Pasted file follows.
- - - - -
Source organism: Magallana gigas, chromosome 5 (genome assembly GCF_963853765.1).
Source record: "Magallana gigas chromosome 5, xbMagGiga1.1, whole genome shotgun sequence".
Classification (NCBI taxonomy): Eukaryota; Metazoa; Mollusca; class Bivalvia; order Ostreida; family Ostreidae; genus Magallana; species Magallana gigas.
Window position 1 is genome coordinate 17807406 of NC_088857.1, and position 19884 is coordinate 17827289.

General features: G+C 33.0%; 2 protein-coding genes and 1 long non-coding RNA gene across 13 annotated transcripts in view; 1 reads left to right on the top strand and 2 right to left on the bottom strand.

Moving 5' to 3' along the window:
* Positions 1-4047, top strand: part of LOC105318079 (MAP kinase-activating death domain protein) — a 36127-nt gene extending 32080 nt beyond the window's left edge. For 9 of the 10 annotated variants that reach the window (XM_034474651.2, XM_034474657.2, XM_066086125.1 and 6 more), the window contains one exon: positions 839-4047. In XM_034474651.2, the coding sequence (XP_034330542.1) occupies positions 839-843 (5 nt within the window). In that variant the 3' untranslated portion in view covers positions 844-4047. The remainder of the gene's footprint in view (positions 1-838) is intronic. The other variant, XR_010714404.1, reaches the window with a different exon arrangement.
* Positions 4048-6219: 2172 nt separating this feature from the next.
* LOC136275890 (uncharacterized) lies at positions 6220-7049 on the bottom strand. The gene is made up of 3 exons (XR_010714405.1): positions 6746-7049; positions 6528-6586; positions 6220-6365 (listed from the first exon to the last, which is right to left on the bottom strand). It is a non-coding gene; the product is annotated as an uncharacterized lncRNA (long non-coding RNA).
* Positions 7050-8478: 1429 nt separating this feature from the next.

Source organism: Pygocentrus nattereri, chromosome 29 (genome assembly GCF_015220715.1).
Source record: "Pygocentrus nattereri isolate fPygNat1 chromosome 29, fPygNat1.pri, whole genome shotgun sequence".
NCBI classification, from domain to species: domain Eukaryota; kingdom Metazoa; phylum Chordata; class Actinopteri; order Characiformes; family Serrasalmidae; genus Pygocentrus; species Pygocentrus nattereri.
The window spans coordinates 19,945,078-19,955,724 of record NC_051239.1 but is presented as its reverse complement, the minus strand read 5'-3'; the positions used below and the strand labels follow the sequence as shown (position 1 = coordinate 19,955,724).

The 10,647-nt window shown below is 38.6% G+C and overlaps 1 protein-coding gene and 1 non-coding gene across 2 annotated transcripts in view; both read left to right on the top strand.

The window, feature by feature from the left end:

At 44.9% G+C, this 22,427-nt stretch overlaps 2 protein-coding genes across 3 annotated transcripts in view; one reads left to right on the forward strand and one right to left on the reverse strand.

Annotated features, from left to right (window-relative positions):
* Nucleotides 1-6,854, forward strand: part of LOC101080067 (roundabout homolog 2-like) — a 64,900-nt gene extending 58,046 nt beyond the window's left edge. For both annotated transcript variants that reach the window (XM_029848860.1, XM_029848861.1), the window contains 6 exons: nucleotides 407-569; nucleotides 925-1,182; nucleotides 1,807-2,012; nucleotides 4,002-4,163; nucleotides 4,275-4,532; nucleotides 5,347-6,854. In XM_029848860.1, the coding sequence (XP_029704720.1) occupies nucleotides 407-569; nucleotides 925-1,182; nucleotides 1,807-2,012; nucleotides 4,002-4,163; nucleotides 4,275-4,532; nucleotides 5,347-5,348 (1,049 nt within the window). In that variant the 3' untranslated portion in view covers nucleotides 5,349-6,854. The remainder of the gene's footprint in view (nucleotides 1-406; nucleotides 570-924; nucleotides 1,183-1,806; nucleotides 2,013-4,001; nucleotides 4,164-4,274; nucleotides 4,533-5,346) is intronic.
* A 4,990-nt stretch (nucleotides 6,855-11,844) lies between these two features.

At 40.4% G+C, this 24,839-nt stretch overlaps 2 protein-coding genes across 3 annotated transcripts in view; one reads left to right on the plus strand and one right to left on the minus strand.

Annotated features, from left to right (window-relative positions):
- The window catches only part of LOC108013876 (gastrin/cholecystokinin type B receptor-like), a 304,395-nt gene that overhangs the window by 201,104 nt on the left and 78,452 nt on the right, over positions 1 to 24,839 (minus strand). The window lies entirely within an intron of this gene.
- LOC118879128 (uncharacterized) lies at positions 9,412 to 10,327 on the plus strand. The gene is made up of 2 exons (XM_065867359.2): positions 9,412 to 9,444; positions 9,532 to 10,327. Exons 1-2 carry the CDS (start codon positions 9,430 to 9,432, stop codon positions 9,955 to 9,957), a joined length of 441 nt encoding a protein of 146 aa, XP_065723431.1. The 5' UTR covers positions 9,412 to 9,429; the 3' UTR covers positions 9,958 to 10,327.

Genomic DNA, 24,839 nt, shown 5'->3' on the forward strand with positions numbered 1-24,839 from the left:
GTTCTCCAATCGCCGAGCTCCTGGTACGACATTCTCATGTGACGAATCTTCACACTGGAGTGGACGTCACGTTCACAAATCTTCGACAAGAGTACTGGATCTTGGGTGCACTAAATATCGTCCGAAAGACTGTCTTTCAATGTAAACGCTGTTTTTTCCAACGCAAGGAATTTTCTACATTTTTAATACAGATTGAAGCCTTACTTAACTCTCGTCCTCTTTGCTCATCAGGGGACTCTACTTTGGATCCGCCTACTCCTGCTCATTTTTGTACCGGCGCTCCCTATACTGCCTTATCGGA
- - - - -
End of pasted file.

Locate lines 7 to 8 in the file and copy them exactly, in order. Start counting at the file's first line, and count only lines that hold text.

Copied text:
* Positions 1-4047, top strand: part of LOC105318079 (MAP kinase-activating death domain protein) — a 36127-nt gene extending 32080 nt beyond the window's left edge. For 9 of the 10 annotated variants that reach the window (XM_034474651.2, XM_034474657.2, XM_066086125.1 and 6 more), the window contains one exon: positions 839-4047. In XM_034474651.2, the coding sequence (XP_034330542.1) occupies positions 839-843 (5 nt within the window). In that variant the 3' untranslated portion in view covers positions 844-4047. The remainder of the gene's footprint in view (positions 1-838) is intronic. The other variant, XR_010714404.1, reaches the window with a different exon arrangement.
* Positions 4048-6219: 2172 nt separating this feature from the next.